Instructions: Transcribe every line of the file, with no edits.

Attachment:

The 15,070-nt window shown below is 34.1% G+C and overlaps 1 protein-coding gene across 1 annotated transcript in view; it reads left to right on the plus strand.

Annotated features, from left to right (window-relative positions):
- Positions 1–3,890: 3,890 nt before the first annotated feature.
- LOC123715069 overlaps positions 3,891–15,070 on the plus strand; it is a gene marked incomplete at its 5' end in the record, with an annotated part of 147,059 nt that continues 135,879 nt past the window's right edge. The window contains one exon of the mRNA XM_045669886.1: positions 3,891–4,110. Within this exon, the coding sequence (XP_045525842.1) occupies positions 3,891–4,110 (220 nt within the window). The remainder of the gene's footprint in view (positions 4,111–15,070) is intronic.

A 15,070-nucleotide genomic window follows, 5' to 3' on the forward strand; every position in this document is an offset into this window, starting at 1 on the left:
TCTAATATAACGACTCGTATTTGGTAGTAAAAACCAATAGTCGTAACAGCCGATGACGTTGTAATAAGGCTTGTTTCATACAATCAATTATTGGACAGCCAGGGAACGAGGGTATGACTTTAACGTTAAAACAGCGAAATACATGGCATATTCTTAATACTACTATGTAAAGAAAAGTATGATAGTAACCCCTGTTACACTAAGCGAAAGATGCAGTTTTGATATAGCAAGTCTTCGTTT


The 15,070-nt window shown below is 34.1% G+C and overlaps 1 protein-coding gene across 1 annotated transcript in view; it reads left to right on the plus strand.

Annotated features, from left to right (window-relative positions):
- Positions 1–3,890: 3,890 nt before the first annotated feature.
- LOC123715069 overlaps positions 3,891–15,070 on the plus strand; it is a gene marked incomplete at its 5' end in the record, with an annotated part of 147,059 nt that continues 135,879 nt past the window's right edge. The window contains one exon of the mRNA XM_045669886.1: positions 3,891–4,110. Within this exon, the coding sequence (XP_045525842.1) occupies positions 3,891–4,110 (220 nt within the window). The remainder of the gene's footprint in view (positions 4,111–15,070) is intronic.

A 15,070-nucleotide genomic window follows, 5' to 3' on the forward strand; every position in this document is an offset into this window, starting at 1 on the left:
TCTAATATAACGACTCGTATTTGGTAGTAAAAACCAATAGTCGTAACAGCCGATGACGTTGTAATAAGGCTTGTTTCATACAATCAATTATTGGACAGCCAGGGAACGAGGGTATGACTTTAACGTTAAAACAGCGAAATACATGGCATATTCTTAATACTACTATGTAAAGAAAAGTATGATAGTAACCCCTGTTACACTAAGCGAAAGATGCAGTTTTGATATAGCAAGTCTTCGTTT